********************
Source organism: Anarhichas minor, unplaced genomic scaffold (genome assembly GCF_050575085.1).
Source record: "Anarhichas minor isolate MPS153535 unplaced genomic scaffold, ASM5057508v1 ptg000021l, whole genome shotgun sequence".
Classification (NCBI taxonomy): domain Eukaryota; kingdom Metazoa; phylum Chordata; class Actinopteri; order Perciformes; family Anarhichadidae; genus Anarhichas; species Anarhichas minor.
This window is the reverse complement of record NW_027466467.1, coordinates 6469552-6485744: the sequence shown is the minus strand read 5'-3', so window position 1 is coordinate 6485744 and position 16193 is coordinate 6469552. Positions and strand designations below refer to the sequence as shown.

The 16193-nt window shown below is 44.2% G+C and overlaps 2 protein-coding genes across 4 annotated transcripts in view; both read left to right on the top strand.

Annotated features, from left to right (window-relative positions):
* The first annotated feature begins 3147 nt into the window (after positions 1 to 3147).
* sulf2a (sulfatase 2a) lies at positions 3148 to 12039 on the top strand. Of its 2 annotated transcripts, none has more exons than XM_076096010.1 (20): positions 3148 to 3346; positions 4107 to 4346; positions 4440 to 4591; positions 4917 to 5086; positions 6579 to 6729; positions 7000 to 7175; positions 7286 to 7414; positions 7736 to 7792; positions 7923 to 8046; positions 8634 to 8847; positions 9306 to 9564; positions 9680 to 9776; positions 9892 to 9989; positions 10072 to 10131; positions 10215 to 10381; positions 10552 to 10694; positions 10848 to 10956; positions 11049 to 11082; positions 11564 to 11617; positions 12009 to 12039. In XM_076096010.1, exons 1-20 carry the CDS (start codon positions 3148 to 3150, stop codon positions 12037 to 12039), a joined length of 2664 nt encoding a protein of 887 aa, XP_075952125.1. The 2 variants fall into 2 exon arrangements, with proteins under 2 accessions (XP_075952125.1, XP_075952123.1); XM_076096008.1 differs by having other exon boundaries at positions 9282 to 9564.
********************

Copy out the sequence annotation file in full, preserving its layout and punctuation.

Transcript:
Source organism: Anarhichas minor, unplaced genomic scaffold (genome assembly GCF_050575085.1).
Source record: "Anarhichas minor isolate MPS153535 unplaced genomic scaffold, ASM5057508v1 ptg000021l, whole genome shotgun sequence".
Classification (NCBI taxonomy): domain Eukaryota; kingdom Metazoa; phylum Chordata; class Actinopteri; order Perciformes; family Anarhichadidae; genus Anarhichas; species Anarhichas minor.
This window is the reverse complement of record NW_027466467.1, coordinates 6469552-6485744: the sequence shown is the minus strand read 5'-3', so window position 1 is coordinate 6485744 and position 16193 is coordinate 6469552. Positions and strand designations below refer to the sequence as shown.

The 16193-nt window shown below is 44.2% G+C and overlaps 2 protein-coding genes across 4 annotated transcripts in view; both read left to right on the top strand.

Annotated features, from left to right (window-relative positions):
* The first annotated feature begins 3147 nt into the window (after positions 1 to 3147).
* sulf2a (sulfatase 2a) lies at positions 3148 to 12039 on the top strand. Of its 2 annotated transcripts, none has more exons than XM_076096010.1 (20): positions 3148 to 3346; positions 4107 to 4346; positions 4440 to 4591; positions 4917 to 5086; positions 6579 to 6729; positions 7000 to 7175; positions 7286 to 7414; positions 7736 to 7792; positions 7923 to 8046; positions 8634 to 8847; positions 9306 to 9564; positions 9680 to 9776; positions 9892 to 9989; positions 10072 to 10131; positions 10215 to 10381; positions 10552 to 10694; positions 10848 to 10956; positions 11049 to 11082; positions 11564 to 11617; positions 12009 to 12039. In XM_076096010.1, exons 1-20 carry the CDS (start codon positions 3148 to 3150, stop codon positions 12037 to 12039), a joined length of 2664 nt encoding a protein of 887 aa, XP_075952125.1. The 2 variants fall into 2 exon arrangements, with proteins under 2 accessions (XP_075952125.1, XP_075952123.1); XM_076096008.1 differs by having other exon boundaries at positions 9282 to 9564.